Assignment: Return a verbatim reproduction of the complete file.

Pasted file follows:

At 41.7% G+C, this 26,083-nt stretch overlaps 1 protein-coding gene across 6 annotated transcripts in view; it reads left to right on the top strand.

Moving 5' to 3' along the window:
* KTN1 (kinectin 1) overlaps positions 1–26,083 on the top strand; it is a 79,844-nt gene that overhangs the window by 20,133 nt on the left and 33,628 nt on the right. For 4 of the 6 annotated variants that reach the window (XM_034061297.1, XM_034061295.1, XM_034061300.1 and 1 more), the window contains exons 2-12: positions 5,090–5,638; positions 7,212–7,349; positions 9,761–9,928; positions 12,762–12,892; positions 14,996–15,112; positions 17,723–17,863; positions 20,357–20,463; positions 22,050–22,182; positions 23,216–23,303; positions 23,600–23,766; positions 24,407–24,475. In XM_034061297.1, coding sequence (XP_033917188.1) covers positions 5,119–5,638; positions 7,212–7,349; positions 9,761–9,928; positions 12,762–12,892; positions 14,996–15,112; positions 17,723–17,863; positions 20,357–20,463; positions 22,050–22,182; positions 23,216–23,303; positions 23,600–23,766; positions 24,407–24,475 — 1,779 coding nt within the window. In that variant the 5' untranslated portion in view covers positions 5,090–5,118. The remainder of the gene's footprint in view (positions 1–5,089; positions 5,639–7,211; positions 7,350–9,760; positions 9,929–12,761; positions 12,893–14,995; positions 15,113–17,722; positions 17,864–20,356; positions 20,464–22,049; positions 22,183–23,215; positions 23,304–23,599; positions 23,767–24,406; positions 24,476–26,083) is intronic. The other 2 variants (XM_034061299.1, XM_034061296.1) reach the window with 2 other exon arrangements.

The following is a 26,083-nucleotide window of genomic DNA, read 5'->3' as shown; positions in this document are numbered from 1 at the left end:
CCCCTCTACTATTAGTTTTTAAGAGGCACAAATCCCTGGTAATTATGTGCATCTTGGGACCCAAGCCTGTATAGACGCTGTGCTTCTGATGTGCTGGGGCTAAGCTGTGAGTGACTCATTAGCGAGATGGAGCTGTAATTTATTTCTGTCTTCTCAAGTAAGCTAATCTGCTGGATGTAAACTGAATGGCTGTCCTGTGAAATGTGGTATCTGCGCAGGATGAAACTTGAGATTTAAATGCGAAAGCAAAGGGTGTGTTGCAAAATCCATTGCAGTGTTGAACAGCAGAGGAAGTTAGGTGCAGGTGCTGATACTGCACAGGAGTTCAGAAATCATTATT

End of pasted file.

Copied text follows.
At 41.7% G+C, this 26,083-nt stretch overlaps 1 protein-coding gene across 6 annotated transcripts in view; it reads left to right on the top strand.

Moving 5' to 3' along the window:
* KTN1 (kinectin 1) overlaps positions 1–26,083 on the top strand; it is a 79,844-nt gene that overhangs the window by 20,133 nt on the left and 33,628 nt on the right. For 4 of the 6 annotated variants that reach the window (XM_034061297.1, XM_034061295.1, XM_034061300.1 and 1 more), the window contains exons 2-12: positions 5,090–5,638; positions 7,212–7,349; positions 9,761–9,928; positions 12,762–12,892; positions 14,996–15,112; positions 17,723–17,863; positions 20,357–20,463; positions 22,050–22,182; positions 23,216–23,303; positions 23,600–23,766; positions 24,407–24,475. In XM_034061297.1, coding sequence (XP_033917188.1) covers positions 5,119–5,638; positions 7,212–7,349; positions 9,761–9,928; positions 12,762–12,892; positions 14,996–15,112; positions 17,723–17,863; positions 20,357–20,463; positions 22,050–22,182; positions 23,216–23,303; positions 23,600–23,766; positions 24,407–24,475 — 1,779 coding nt within the window. In that variant the 5' untranslated portion in view covers positions 5,090–5,118. The remainder of the gene's footprint in view (positions 1–5,089; positions 5,639–7,211; positions 7,350–9,760; positions 9,929–12,761; positions 12,893–14,995; positions 15,113–17,722; positions 17,864–20,356; positions 20,464–22,049; positions 22,183–23,215; positions 23,304–23,599; positions 23,767–24,406; positions 24,476–26,083) is intronic. The other 2 variants (XM_034061299.1, XM_034061296.1) reach the window with 2 other exon arrangements.

The following is a 26,083-nucleotide window of genomic DNA, read 5'->3' as shown; positions in this document are numbered from 1 at the left end:
CCCCTCTACTATTAGTTTTTAAGAGGCACAAATCCCTGGTAATTATGTGCATCTTGGGACCCAAGCCTGTATAGACGCTGTGCTTCTGATGTGCTGGGGCTAAGCTGTGAGTGACTCATTAGCGAGATGGAGCTGTAATTTATTTCTGTCTTCTCAAGTAAGCTAATCTGCTGGATGTAAACTGAATGGCTGTCCTGTGAAATGTGGTATCTGCGCAGGATGAAACTTGAGATTTAAATGCGAAAGCAAAGGGTGTGTTGCAAAATCCATTGCAGTGTTGAACAGCAGAGGAAGTTAGGTGCAGGTGCTGATACTGCACAGGAGTTCAGAAATCATTATT